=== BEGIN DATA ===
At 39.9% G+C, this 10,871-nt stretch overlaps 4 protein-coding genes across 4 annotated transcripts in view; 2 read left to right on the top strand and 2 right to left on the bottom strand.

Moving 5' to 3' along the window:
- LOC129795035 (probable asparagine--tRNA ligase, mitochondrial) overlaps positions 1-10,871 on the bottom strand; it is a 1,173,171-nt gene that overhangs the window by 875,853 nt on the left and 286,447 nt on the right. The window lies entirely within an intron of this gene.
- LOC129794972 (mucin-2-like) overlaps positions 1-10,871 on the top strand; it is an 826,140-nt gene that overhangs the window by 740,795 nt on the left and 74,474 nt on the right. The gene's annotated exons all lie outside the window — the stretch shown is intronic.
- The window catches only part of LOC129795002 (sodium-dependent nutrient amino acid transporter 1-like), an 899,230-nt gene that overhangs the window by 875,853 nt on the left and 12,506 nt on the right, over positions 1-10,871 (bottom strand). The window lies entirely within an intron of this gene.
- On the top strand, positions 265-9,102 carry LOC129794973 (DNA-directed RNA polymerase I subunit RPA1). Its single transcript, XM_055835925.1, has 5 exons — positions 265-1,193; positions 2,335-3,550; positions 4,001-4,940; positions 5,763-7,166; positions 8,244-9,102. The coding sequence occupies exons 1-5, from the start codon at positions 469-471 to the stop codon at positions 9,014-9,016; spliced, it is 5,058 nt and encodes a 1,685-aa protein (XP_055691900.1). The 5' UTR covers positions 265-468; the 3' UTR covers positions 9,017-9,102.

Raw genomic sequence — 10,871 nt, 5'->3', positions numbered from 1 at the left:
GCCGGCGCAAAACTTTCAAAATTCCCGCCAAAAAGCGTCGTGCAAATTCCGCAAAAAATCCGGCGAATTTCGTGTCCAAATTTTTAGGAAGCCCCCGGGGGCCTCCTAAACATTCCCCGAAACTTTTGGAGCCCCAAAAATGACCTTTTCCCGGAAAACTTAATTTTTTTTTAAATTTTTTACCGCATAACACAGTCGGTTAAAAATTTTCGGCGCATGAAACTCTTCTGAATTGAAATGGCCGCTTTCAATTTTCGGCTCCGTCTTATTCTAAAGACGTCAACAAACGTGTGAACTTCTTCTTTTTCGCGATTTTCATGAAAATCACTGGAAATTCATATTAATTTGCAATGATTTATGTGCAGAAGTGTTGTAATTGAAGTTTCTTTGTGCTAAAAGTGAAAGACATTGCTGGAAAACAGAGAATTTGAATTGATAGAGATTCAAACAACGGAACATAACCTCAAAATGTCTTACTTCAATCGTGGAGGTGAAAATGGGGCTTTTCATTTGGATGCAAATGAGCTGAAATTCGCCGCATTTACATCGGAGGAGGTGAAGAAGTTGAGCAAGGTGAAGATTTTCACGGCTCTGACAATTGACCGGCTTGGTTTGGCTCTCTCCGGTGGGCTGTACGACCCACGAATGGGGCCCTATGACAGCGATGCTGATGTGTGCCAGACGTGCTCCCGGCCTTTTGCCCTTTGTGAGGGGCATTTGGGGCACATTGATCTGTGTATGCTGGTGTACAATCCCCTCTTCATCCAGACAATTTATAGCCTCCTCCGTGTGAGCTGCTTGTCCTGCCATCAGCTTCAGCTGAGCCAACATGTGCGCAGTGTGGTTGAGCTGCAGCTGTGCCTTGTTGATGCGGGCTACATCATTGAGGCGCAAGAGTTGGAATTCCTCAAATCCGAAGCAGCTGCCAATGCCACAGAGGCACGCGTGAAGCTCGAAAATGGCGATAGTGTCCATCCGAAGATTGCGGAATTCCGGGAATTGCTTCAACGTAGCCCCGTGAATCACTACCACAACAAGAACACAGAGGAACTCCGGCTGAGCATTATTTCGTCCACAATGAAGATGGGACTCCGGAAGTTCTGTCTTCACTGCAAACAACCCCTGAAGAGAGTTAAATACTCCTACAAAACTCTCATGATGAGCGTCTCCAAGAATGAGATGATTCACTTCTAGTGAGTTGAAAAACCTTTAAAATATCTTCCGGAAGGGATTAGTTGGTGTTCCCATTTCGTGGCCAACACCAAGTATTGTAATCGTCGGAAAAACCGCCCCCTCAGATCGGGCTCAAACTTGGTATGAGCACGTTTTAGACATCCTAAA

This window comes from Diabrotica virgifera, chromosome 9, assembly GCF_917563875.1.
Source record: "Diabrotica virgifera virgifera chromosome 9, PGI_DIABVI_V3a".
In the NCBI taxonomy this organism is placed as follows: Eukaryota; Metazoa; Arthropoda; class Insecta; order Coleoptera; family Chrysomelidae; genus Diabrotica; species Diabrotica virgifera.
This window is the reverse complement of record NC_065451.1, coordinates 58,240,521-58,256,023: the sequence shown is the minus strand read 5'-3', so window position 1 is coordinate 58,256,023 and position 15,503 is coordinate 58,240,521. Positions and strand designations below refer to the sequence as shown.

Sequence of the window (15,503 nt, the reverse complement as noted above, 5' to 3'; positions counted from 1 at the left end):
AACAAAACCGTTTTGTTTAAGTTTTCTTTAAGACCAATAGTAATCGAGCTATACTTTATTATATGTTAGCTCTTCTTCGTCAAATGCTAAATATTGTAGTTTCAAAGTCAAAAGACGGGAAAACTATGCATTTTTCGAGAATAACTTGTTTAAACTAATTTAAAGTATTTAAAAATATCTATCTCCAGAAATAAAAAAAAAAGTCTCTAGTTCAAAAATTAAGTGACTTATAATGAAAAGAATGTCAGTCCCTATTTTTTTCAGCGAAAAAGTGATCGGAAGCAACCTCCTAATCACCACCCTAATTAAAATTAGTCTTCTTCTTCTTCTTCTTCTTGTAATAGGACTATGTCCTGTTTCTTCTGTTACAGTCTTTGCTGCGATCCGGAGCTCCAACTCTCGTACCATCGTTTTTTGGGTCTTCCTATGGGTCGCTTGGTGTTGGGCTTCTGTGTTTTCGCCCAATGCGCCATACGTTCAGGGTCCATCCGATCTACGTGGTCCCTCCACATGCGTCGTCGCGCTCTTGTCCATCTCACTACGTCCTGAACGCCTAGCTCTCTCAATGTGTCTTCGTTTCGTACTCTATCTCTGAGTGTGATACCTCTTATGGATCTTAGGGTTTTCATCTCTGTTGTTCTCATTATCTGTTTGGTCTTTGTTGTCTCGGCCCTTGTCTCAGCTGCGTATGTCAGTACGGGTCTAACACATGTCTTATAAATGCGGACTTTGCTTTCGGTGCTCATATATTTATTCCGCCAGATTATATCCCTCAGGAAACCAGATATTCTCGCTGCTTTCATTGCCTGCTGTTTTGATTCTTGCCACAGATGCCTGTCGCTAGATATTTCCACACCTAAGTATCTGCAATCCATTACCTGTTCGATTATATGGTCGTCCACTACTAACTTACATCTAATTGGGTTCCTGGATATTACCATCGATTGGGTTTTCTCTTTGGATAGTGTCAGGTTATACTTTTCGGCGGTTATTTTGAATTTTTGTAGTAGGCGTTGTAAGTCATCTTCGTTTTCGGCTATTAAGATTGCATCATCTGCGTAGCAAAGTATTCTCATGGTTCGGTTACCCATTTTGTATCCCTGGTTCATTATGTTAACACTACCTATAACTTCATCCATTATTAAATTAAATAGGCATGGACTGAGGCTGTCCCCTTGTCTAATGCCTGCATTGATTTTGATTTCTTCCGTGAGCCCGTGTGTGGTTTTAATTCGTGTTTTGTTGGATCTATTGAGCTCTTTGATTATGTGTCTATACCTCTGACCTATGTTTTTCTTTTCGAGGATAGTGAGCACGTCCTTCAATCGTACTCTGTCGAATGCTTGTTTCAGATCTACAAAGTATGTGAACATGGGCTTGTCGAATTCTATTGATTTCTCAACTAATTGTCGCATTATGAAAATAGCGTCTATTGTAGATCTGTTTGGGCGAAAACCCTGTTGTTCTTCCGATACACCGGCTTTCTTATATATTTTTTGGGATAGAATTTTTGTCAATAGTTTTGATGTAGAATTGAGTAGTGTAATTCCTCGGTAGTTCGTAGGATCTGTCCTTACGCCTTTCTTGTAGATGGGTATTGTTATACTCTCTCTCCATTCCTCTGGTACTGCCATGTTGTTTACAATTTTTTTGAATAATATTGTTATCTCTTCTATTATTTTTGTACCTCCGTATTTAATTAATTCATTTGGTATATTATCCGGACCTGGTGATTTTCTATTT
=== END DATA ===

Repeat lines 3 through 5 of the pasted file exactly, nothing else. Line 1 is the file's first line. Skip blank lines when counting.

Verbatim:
- LOC129795035 (probable asparagine--tRNA ligase, mitochondrial) overlaps positions 1-10,871 on the bottom strand; it is a 1,173,171-nt gene that overhangs the window by 875,853 nt on the left and 286,447 nt on the right. The window lies entirely within an intron of this gene.
- LOC129794972 (mucin-2-like) overlaps positions 1-10,871 on the top strand; it is an 826,140-nt gene that overhangs the window by 740,795 nt on the left and 74,474 nt on the right. The gene's annotated exons all lie outside the window — the stretch shown is intronic.
- The window catches only part of LOC129795002 (sodium-dependent nutrient amino acid transporter 1-like), an 899,230-nt gene that overhangs the window by 875,853 nt on the left and 12,506 nt on the right, over positions 1-10,871 (bottom strand). The window lies entirely within an intron of this gene.